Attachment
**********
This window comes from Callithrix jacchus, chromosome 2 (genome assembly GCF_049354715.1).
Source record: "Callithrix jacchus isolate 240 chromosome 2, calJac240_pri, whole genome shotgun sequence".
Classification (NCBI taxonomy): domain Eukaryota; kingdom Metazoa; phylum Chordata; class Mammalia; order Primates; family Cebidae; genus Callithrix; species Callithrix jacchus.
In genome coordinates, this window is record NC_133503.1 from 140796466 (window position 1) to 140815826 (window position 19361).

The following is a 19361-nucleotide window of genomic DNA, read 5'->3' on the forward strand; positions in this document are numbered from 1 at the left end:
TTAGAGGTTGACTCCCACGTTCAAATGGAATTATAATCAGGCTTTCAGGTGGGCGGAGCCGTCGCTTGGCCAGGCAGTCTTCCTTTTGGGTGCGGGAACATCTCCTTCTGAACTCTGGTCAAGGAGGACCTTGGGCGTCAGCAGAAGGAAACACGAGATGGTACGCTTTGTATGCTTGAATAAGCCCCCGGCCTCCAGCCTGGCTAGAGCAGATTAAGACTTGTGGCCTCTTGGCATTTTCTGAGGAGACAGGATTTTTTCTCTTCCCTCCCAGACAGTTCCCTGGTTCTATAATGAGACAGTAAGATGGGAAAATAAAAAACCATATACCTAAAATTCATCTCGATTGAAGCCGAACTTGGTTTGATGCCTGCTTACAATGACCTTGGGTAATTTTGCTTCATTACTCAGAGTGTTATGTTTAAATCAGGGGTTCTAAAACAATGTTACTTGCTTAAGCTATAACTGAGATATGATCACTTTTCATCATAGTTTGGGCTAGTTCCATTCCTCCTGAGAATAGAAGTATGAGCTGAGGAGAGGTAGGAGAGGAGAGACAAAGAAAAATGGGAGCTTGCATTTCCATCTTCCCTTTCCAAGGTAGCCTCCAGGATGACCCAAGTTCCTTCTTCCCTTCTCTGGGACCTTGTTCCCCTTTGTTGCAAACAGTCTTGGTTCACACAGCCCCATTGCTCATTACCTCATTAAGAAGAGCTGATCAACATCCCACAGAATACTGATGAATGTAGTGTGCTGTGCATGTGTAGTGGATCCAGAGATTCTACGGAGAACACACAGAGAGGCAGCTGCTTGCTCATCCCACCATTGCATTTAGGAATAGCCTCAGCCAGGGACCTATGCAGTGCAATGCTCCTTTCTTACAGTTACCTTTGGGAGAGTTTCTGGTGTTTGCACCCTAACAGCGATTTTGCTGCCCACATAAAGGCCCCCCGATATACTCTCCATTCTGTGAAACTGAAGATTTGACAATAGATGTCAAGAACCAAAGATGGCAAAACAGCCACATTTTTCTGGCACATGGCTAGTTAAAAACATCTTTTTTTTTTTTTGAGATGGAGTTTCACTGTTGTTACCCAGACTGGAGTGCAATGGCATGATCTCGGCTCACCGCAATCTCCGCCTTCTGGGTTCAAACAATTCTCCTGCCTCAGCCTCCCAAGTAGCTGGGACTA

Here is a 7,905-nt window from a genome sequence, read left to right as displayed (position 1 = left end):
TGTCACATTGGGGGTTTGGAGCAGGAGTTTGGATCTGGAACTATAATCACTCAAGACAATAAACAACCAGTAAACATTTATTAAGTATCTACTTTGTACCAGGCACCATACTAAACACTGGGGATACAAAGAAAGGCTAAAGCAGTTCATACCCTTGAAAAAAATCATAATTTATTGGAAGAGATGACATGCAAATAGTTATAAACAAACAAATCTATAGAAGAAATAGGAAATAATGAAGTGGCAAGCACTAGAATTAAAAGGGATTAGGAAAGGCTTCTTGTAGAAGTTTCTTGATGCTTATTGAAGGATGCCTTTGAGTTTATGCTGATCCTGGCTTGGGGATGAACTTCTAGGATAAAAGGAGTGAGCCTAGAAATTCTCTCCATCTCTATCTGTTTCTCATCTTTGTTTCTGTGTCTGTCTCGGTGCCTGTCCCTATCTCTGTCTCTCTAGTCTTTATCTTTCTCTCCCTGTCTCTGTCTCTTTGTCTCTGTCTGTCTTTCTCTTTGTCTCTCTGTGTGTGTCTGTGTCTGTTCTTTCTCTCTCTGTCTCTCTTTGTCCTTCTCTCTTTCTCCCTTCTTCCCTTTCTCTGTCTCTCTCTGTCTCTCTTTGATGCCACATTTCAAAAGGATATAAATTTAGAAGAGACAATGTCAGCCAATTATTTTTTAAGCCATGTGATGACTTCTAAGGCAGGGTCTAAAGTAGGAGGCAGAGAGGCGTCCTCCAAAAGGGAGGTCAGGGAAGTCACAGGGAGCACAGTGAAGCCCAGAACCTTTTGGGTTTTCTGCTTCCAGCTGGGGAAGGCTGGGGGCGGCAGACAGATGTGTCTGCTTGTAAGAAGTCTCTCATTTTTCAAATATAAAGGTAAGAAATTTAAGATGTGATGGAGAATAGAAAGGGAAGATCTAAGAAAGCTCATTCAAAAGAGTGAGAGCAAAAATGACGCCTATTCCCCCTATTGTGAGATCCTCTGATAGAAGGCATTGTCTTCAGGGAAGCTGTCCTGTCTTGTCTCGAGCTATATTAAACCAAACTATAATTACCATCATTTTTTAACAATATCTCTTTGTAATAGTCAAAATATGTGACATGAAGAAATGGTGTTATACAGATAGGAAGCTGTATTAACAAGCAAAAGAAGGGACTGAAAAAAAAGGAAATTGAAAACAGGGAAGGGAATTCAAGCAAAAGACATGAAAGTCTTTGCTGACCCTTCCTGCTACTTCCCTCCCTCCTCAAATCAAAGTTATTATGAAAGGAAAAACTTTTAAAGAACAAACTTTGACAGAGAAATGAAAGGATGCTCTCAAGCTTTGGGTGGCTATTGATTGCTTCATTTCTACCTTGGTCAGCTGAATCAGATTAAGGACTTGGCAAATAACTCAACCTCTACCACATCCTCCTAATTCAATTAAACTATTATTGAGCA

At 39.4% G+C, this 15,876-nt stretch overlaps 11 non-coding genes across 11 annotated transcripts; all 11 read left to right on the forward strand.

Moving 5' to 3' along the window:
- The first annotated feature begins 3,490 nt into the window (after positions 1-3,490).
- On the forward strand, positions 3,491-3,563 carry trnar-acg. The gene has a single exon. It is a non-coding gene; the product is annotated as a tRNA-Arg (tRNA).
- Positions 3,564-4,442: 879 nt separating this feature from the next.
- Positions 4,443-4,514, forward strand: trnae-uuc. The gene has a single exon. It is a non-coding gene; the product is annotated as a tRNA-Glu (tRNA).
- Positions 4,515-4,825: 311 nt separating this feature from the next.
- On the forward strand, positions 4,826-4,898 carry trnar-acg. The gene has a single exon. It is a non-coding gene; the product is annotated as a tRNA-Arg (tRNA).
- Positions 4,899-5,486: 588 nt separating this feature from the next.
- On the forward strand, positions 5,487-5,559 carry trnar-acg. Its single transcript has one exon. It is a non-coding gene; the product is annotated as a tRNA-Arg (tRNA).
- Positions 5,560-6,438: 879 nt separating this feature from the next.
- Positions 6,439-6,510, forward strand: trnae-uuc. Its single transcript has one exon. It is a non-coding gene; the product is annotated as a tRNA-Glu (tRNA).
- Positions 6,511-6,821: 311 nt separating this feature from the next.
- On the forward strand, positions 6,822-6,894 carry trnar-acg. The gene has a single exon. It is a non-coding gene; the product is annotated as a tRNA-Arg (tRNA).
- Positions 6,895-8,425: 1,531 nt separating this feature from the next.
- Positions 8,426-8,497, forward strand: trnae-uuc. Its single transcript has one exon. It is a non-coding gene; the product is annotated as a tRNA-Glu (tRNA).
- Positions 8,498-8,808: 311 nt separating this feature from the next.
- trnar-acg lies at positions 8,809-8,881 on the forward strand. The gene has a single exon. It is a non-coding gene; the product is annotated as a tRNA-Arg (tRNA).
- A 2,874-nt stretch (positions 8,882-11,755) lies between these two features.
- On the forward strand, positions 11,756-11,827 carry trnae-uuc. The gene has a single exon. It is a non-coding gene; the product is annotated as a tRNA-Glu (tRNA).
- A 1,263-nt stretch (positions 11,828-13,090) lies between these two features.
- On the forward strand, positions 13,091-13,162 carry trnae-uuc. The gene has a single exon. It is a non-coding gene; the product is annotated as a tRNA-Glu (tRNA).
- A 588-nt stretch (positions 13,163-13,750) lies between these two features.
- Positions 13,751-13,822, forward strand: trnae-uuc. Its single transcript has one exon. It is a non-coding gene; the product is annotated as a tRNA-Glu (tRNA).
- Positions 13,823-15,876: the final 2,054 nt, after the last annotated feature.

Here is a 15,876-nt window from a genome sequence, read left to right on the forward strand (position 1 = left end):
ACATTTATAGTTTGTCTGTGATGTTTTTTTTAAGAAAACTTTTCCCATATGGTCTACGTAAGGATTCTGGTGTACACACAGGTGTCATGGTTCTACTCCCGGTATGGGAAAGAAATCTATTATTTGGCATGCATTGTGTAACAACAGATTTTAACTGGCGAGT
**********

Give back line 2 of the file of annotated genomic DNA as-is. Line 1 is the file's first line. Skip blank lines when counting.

Source record: "Callithrix jacchus isolate 240 chromosome 2, calJac240_pri, whole genome shotgun sequence".